Joanne Goh, Equity Strategist
Radhika Rao, Economist
DBS Group Research
Equities: Bond stress is widespread, but US equity inflows continue
During the past week when financial markets were in turmoil, US equity ETFs had inflow of $1.95 billion while fixed income ETFs had $6.17 billion of withdrawals. Inflows were also seen in international equities and international fixed income ETFs. The data suggests that equity investors were not panicking, but were using the opportunities to buy. Meanwhile, while higher interest rates were driving outflows in the fixed income space, a shift of allocation to lock in higher bond rates may be warranted given the bond yields spike.
ETF sector returns were all negative last week, with the exception of energy. The top five worst performers, ranging from 5.6% to 6.9%, were in cyclical sectors and the growth sector ETFS — technology, communications and consumer discretionary all declined by about 3%. Utilities and real estate are sensitive to higher rates, while financials benefit from increases in rates. Cyclical stocks do better than defensive issues in a rising rate environment which tends to coincide with an expanding economy. Technology tends to outperform during rising rates periods. This time around some of the high-flying tech names looks shaky with their high valuations. Technology is still in our favoured list sector.
India: Liquidity-driven calm eases yields
INR 10Y bond yields continued to seesaw around the 8% mark for much of this month. Yields slipped to 7.92% on Monday as softer-than-consensus (but in line with ours) September CPI eased policy tightening expectations. Two successive open market operations and expectations of further such purchases pulled yields lower. A smaller trade deficit in September of USD13.9bn vs USD17bn also provides a reprieve.
Few factors will drive near-term action. Notwithstanding the liquidity cushion, currency and oil prices have been amongst the key catalysts for the bond markets. From a record low last week, the INR recovered slightly to gain past 74/USD on Monday. Oil prices are off highs, but Brent is still supported above USD80pb. Geopolitical developments, particularly Saudi Arabia’s investigations and upcoming Iran sanctions in early-Nov, mark two key risk events for the commodity space, suggesting another leg-up in oil prices cannot be discounted.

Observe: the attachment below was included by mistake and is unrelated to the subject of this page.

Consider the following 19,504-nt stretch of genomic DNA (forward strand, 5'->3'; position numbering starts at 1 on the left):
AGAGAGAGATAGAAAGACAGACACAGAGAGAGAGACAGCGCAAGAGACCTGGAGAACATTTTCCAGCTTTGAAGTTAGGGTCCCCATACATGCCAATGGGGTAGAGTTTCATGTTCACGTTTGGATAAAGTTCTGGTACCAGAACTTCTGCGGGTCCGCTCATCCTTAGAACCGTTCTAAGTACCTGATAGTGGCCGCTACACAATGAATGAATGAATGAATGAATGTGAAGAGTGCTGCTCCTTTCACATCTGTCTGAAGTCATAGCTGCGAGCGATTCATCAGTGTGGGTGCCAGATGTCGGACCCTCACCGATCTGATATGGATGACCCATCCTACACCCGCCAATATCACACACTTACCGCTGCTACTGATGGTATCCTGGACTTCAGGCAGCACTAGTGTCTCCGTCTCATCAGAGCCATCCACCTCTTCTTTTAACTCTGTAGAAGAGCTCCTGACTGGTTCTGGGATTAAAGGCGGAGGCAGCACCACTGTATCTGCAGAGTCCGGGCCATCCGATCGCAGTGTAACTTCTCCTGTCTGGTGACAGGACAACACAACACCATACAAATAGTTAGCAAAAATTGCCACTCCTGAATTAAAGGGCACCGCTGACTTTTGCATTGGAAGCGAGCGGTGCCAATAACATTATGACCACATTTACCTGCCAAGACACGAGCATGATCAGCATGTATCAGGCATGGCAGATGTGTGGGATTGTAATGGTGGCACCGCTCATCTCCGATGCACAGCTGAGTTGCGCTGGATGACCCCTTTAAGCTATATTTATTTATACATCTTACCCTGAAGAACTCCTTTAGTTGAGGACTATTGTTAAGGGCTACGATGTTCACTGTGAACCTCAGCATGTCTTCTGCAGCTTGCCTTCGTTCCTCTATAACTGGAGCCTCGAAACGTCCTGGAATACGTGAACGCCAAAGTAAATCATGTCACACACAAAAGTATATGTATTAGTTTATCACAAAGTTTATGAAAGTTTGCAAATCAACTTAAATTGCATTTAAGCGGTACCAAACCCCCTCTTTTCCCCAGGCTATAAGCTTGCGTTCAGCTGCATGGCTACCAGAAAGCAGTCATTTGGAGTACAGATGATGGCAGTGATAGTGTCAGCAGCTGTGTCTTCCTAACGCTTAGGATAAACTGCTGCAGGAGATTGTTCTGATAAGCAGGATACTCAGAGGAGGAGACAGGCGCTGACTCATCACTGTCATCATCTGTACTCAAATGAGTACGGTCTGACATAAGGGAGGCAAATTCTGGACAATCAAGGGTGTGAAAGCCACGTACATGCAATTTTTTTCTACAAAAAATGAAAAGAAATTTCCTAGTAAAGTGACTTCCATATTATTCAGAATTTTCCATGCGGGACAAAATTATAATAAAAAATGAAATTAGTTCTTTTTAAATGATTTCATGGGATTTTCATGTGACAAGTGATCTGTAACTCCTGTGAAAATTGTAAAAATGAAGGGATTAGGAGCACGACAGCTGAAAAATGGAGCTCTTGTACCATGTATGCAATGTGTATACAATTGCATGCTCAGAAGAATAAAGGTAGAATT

Secondly, part of the cheer over a smaller net borrowing was in check after yesterday’s INR150bn cash management bill auction. These are short-term instruments, typically floated to meet temporary cash flow mismatches of the government, adding to lingering concerns that revenues are slow to catch-up while expenditure is being frontloaded. On the demand end, FPIs remain net sellers, as do mutual funds. The trading bias for the dominant PSUs continues to be to play tight ranges, whilst private and foreign banks are bid.
We continue to look for 10Y bond yields to stay supported at 7.9% with a brief break below likely in the run-up to Friday’s OMOs worth INR120bn, before the pullback is bought into. Two-way interests mark 8.05% as the resistance level. Short-term rates are likely to ease as rate hike expectations are pared back, steepening the yield curve. Call money rates are close to repo, signalling systemic liquidity is near neutral.
In the non-sovereign space, short-tenor yields have eased as tougher regulations are still pending, even as the issuance pipeline is thin. On the long-end, following a 15Y issue, a top-rated company plans to float a 10Y paper this week, returning to the bond markets after nearly a year’s hiatus, according to Bloomberg. Defacto liquidity support through banks (amidst new of a leading domestic bank buying loan portfolios from select NBFCs) has also lent a hand in restoring temporary stability. Cautious comments from Moody’s for NBFIs, however, underscore the fragility and structural fissures in the strong growth path of the sector in the past 3-4 years.